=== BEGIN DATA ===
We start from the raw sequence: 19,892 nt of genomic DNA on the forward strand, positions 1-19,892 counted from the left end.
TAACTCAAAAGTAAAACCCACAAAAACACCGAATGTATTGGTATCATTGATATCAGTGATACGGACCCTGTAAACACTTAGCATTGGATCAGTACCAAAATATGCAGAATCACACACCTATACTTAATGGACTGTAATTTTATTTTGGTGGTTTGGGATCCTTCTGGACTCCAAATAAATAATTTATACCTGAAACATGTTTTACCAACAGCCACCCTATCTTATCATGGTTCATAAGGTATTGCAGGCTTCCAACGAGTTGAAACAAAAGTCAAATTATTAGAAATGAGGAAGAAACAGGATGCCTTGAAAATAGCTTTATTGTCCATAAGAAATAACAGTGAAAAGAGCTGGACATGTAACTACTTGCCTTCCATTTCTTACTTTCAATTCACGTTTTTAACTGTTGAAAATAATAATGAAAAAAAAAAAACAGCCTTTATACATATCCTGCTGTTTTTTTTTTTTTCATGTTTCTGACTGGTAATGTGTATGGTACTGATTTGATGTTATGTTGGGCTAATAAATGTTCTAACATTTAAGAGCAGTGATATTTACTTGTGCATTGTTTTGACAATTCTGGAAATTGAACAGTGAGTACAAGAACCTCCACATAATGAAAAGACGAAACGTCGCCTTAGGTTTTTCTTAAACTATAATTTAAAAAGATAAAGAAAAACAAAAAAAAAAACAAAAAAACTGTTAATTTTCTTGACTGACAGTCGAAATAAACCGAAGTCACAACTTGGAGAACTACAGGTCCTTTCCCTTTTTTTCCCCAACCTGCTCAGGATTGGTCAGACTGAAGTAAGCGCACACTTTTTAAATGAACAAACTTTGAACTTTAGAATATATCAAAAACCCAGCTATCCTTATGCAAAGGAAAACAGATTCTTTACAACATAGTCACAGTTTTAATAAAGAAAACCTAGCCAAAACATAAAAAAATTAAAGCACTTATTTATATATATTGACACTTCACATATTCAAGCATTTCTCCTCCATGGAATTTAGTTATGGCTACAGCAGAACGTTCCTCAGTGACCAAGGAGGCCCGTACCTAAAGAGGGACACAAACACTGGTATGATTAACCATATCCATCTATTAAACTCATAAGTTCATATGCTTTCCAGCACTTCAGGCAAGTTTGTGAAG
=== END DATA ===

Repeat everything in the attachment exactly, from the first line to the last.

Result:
We start from the raw sequence: 19,892 nt of genomic DNA on the forward strand, positions 1-19,892 counted from the left end.
TAACTCAAAAGTAAAACCCACAAAAACACCGAATGTATTGGTATCATTGATATCAGTGATACGGACCCTGTAAACACTTAGCATTGGATCAGTACCAAAATATGCAGAATCACACACCTATACTTAATGGACTGTAATTTTATTTTGGTGGTTTGGGATCCTTCTGGACTCCAAATAAATAATTTATACCTGAAACATGTTTTACCAACAGCCACCCTATCTTATCATGGTTCATAAGGTATTGCAGGCTTCCAACGAGTTGAAACAAAAGTCAAATTATTAGAAATGAGGAAGAAACAGGATGCCTTGAAAATAGCTTTATTGTCCATAAGAAATAACAGTGAAAAGAGCTGGACATGTAACTACTTGCCTTCCATTTCTTACTTTCAATTCACGTTTTTAACTGTTGAAAATAATAATGAAAAAAAAAAAACAGCCTTTATACATATCCTGCTGTTTTTTTTTTTTTCATGTTTCTGACTGGTAATGTGTATGGTACTGATTTGATGTTATGTTGGGCTAATAAATGTTCTAACATTTAAGAGCAGTGATATTTACTTGTGCATTGTTTTGACAATTCTGGAAATTGAACAGTGAGTACAAGAACCTCCACATAATGAAAAGACGAAACGTCGCCTTAGGTTTTTCTTAAACTATAATTTAAAAAGATAAAGAAAAACAAAAAAAAAAACAAAAAAACTGTTAATTTTCTTGACTGACAGTCGAAATAAACCGAAGTCACAACTTGGAGAACTACAGGTCCTTTCCCTTTTTTTCCCCAACCTGCTCAGGATTGGTCAGACTGAAGTAAGCGCACACTTTTTAAATGAACAAACTTTGAACTTTAGAATATATCAAAAACCCAGCTATCCTTATGCAAAGGAAAACAGATTCTTTACAACATAGTCACAGTTTTAATAAAGAAAACCTAGCCAAAACATAAAAAAATTAAAGCACTTATTTATATATATTGACACTTCACATATTCAAGCATTTCTCCTCCATGGAATTTAGTTATGGCTACAGCAGAACGTTCCTCAGTGACCAAGGAGGCCCGTACCTAAAGAGGGACACAAACACTGGTATGATTAACCATATCCATCTATTAAACTCATAAGTTCATATGCTTTCCAGCACTTCAGGCAAGTTTGTGAAG